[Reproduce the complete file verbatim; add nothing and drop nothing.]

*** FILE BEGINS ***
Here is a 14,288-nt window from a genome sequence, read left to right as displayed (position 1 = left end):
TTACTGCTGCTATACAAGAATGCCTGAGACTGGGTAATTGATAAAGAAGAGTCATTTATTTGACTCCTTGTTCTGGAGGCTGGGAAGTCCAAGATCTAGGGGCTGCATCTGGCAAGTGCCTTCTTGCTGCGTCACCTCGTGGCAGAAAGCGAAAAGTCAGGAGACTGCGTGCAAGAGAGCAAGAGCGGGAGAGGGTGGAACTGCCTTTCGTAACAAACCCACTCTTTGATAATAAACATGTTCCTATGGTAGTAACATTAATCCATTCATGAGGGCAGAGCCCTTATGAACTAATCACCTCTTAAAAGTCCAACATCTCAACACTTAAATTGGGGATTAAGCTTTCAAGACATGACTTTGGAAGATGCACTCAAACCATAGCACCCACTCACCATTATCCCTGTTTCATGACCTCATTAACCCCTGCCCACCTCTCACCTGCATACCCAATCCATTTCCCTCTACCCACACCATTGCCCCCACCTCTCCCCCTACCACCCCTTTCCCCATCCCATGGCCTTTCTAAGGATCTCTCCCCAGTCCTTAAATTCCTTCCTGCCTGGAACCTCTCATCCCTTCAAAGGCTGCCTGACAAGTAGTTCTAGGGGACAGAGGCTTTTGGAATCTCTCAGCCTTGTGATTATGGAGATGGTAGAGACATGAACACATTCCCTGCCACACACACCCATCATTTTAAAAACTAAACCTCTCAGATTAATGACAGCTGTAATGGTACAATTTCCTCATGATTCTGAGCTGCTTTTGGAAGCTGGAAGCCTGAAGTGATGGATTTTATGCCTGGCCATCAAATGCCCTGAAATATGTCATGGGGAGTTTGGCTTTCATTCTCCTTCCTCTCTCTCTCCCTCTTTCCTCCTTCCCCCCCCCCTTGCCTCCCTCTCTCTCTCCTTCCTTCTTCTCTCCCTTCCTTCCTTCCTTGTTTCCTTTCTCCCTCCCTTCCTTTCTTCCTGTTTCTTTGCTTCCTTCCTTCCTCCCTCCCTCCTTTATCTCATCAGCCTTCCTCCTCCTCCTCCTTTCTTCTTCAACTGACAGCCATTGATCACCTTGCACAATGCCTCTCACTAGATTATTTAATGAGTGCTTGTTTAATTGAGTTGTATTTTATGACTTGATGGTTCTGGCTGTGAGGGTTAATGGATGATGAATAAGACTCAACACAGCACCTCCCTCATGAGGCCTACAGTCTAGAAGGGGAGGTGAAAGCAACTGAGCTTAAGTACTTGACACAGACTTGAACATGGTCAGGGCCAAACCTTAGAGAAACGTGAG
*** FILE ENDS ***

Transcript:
Here is a 14,288-nt window from a genome sequence, read left to right as displayed (position 1 = left end):
TTACTGCTGCTATACAAGAATGCCTGAGACTGGGTAATTGATAAAGAAGAGTCATTTATTTGACTCCTTGTTCTGGAGGCTGGGAAGTCCAAGATCTAGGGGCTGCATCTGGCAAGTGCCTTCTTGCTGCGTCACCTCGTGGCAGAAAGCGAAAAGTCAGGAGACTGCGTGCAAGAGAGCAAGAGCGGGAGAGGGTGGAACTGCCTTTCGTAACAAACCCACTCTTTGATAATAAACATGTTCCTATGGTAGTAACATTAATCCATTCATGAGGGCAGAGCCCTTATGAACTAATCACCTCTTAAAAGTCCAACATCTCAACACTTAAATTGGGGATTAAGCTTTCAAGACATGACTTTGGAAGATGCACTCAAACCATAGCACCCACTCACCATTATCCCTGTTTCATGACCTCATTAACCCCTGCCCACCTCTCACCTGCATACCCAATCCATTTCCCTCTACCCACACCATTGCCCCCACCTCTCCCCCTACCACCCCTTTCCCCATCCCATGGCCTTTCTAAGGATCTCTCCCCAGTCCTTAAATTCCTTCCTGCCTGGAACCTCTCATCCCTTCAAAGGCTGCCTGACAAGTAGTTCTAGGGGACAGAGGCTTTTGGAATCTCTCAGCCTTGTGATTATGGAGATGGTAGAGACATGAACACATTCCCTGCCACACACACCCATCATTTTAAAAACTAAACCTCTCAGATTAATGACAGCTGTAATGGTACAATTTCCTCATGATTCTGAGCTGCTTTTGGAAGCTGGAAGCCTGAAGTGATGGATTTTATGCCTGGCCATCAAATGCCCTGAAATATGTCATGGGGAGTTTGGCTTTCATTCTCCTTCCTCTCTCTCTCCCTCTTTCCTCCTTCCCCCCCCCCTTGCCTCCCTCTCTCTCTCCTTCCTTCTTCTCTCCCTTCCTTCCTTCCTTGTTTCCTTTCTCCCTCCCTTCCTTTCTTCCTGTTTCTTTGCTTCCTTCCTTCCTCCCTCCCTCCTTTATCTCATCAGCCTTCCTCCTCCTCCTCCTTTCTTCTTCAACTGACAGCCATTGATCACCTTGCACAATGCCTCTCACTAGATTATTTAATGAGTGCTTGTTTAATTGAGTTGTATTTTATGACTTGATGGTTCTGGCTGTGAGGGTTAATGGATGATGAATAAGACTCAACACAGCACCTCCCTCATGAGGCCTACAGTCTAGAAGGGGAGGTGAAAGCAACTGAGCTTAAGTACTTGACACAGACTTGAACATGGTCAGGGCCAAACCTTAGAGAAACGTGAG